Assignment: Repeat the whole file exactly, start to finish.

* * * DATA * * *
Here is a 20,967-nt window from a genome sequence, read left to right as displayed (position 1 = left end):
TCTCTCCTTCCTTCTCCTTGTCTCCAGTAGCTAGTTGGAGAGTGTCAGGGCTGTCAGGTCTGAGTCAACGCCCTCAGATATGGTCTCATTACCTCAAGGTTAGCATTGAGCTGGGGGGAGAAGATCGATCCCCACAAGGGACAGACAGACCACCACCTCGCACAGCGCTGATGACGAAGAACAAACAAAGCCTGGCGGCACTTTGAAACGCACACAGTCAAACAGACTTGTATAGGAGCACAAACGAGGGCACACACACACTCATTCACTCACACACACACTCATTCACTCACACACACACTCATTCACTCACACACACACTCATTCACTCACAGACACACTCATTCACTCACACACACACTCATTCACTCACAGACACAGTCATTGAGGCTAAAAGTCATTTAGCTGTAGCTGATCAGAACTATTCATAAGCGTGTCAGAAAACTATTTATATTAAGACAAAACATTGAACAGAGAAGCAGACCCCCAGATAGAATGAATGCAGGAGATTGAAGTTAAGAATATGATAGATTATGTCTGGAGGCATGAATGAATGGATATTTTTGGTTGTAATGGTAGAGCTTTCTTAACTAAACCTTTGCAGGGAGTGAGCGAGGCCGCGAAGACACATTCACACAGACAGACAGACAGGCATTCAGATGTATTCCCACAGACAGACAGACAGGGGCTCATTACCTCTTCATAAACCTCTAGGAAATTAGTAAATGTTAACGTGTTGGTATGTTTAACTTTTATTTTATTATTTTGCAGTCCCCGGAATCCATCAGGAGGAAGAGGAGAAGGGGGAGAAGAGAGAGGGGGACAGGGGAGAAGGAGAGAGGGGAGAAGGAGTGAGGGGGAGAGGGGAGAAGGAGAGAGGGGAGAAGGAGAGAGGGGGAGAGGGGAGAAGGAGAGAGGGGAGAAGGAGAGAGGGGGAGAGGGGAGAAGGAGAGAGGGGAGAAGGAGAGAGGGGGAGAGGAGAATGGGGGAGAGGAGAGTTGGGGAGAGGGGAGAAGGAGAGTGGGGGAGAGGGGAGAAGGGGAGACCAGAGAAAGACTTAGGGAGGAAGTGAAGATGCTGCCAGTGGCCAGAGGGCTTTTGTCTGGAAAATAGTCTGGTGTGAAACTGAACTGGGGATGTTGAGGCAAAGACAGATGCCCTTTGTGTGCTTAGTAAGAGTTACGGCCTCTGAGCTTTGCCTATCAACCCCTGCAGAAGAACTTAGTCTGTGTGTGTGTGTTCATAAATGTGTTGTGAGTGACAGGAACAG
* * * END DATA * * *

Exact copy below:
Here is a 20,967-nt window from a genome sequence, read left to right as displayed (position 1 = left end):
TCTCTCCTTCCTTCTCCTTGTCTCCAGTAGCTAGTTGGAGAGTGTCAGGGCTGTCAGGTCTGAGTCAACGCCCTCAGATATGGTCTCATTACCTCAAGGTTAGCATTGAGCTGGGGGGAGAAGATCGATCCCCACAAGGGACAGACAGACCACCACCTCGCACAGCGCTGATGACGAAGAACAAACAAAGCCTGGCGGCACTTTGAAACGCACACAGTCAAACAGACTTGTATAGGAGCACAAACGAGGGCACACACACACTCATTCACTCACACACACACTCATTCACTCACACACACACTCATTCACTCACACACACACTCATTCACTCACAGACACACTCATTCACTCACACACACACTCATTCACTCACAGACACAGTCATTGAGGCTAAAAGTCATTTAGCTGTAGCTGATCAGAACTATTCATAAGCGTGTCAGAAAACTATTTATATTAAGACAAAACATTGAACAGAGAAGCAGACCCCCAGATAGAATGAATGCAGGAGATTGAAGTTAAGAATATGATAGATTATGTCTGGAGGCATGAATGAATGGATATTTTTGGTTGTAATGGTAGAGCTTTCTTAACTAAACCTTTGCAGGGAGTGAGCGAGGCCGCGAAGACACATTCACACAGACAGACAGACAGGCATTCAGATGTATTCCCACAGACAGACAGACAGGGGCTCATTACCTCTTCATAAACCTCTAGGAAATTAGTAAATGTTAACGTGTTGGTATGTTTAACTTTTATTTTATTATTTTGCAGTCCCCGGAATCCATCAGGAGGAAGAGGAGAAGGGGGAGAAGAGAGAGGGGGACAGGGGAGAAGGAGAGAGGGGAGAAGGAGTGAGGGGGAGAGGGGAGAAGGAGAGAGGGGAGAAGGAGAGAGGGGGAGAGGGGAGAAGGAGAGAGGGGAGAAGGAGAGAGGGGGAGAGGGGAGAAGGAGAGAGGGGAGAAGGAGAGAGGGGGAGAGGAGAATGGGGGAGAGGAGAGTTGGGGAGAGGGGAGAAGGAGAGTGGGGGAGAGGGGAGAAGGGGAGACCAGAGAAAGACTTAGGGAGGAAGTGAAGATGCTGCCAGTGGCCAGAGGGCTTTTGTCTGGAAAATAGTCTGGTGTGAAACTGAACTGGGGATGTTGAGGCAAAGACAGATGCCCTTTGTGTGCTTAGTAAGAGTTACGGCCTCTGAGCTTTGCCTATCAACCCCTGCAGAAGAACTTAGTCTGTGTGTGTGTGTTCATAAATGTGTTGTGAGTGACAGGAACAG